For my presentation, I chose to introduce the class to a website that I find to be a great use of citizen journalism. Rate Your Burn (www.rateyourburn.com) is a website devoted to reviewing fitness classes, instructors and studios in the Boston, New York and Los Angles areas. These reviews are collected from a variety of sources; community reviewers as well as Rate Your Burn’s freelance reviewers.
Community Reviews: anyone can post a review of a class on RYB by creating an account. The site’s measure of reliability of these sources is measured and reported as a way of showing readers who to trust. Every reviewer creates a username that he is known as throughout the site. From there, this user can create a post recapping and rating a class, instructor or studio.
All posts have the ability to be like and shared on Facebook, Twitter and email. The more likes, shares and views a post gets, the more points the author of the post is awarded. Authors or users who have a lot of points are well regarded and seen as trusted community sources on the site.
Staff Reporters: Not only are there community reviews posted on RYB, but there are also staff reviews. Staff reviewers are hand-picked fitness experts who will anonymously go out and review classes, instructors, and studios and then report back through posts RYB. These reviews are the most trusted of the site, and are based off of a reporting method.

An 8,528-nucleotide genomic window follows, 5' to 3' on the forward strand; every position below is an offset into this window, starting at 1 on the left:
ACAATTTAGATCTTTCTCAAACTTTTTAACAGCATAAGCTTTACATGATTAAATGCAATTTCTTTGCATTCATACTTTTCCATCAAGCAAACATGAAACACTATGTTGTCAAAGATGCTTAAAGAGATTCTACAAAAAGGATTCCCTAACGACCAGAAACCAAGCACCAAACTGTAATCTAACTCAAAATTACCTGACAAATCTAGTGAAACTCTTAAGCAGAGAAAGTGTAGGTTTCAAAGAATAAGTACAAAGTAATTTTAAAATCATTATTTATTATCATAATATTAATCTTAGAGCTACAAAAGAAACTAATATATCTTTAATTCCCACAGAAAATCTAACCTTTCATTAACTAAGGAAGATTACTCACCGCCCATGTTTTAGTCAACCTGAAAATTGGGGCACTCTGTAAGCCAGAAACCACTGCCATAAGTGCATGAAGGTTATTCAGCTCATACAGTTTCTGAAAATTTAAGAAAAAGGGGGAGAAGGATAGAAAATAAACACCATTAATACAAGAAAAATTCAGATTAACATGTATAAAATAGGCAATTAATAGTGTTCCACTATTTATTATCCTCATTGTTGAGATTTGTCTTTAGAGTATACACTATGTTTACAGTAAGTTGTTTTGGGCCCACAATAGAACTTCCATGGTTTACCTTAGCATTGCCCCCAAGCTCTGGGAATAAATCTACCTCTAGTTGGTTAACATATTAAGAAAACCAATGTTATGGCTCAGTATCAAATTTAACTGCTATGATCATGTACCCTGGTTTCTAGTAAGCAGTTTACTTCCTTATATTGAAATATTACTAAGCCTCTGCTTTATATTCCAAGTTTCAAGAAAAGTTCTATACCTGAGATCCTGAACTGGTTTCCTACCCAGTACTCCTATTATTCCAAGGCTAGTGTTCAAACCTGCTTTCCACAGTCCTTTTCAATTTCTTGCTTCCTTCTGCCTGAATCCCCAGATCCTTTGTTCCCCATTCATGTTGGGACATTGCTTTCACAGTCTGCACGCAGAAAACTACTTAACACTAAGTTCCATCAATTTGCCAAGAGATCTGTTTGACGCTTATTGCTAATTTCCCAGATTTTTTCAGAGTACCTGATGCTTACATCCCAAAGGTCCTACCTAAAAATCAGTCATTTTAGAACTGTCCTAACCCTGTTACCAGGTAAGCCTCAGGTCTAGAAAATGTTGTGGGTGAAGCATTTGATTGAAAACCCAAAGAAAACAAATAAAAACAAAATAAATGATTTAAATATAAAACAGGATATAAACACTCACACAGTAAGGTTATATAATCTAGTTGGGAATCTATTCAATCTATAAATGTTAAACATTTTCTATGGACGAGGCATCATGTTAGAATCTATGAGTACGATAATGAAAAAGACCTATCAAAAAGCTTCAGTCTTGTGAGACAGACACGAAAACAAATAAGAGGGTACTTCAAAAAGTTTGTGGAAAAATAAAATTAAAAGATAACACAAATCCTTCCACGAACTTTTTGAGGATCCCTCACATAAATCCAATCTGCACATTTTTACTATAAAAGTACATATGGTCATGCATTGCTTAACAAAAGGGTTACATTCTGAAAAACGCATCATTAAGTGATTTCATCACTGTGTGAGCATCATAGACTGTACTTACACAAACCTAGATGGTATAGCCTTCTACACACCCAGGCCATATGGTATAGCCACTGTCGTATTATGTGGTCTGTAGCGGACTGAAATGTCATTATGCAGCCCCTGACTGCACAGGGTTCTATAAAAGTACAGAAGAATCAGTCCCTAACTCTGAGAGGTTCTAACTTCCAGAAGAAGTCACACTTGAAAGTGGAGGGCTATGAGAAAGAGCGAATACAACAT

Other posts: The site’s authors will also publish posts that are not review-based. There have been stories written by RYB reporters on in-depth interviews with fitness experts, serious health issues and features on the best equipment and gear. On these posts there is an open forum of commenting where the authors almost always respond to their readers.
Where the site excels is clearly in interacting with the community. It is a 100% reader engaged site and, I think, a perfect example of community journalism.
Where the site could use improvement is in posting more journalistic, expert-sourced articles, as opposed to reviews. I would love to see more articles that reference journals and experts on the effects of over-exercising, a healthy diet for active people or the effects of exercise on the brain. While there really isn’t a website or blog that competes with RYB in what they are aiming to do, for my more journalistic stories. One is The New York Times Fitness & Nutrition section. While these stories are less focused on fitness trends, they are extremely informative and are always taking new angles on fitness. I’ve linked to a few examples of multimedia and journalistic stories: exercise and children, H.I.T. video and weight training v. cardio exercise.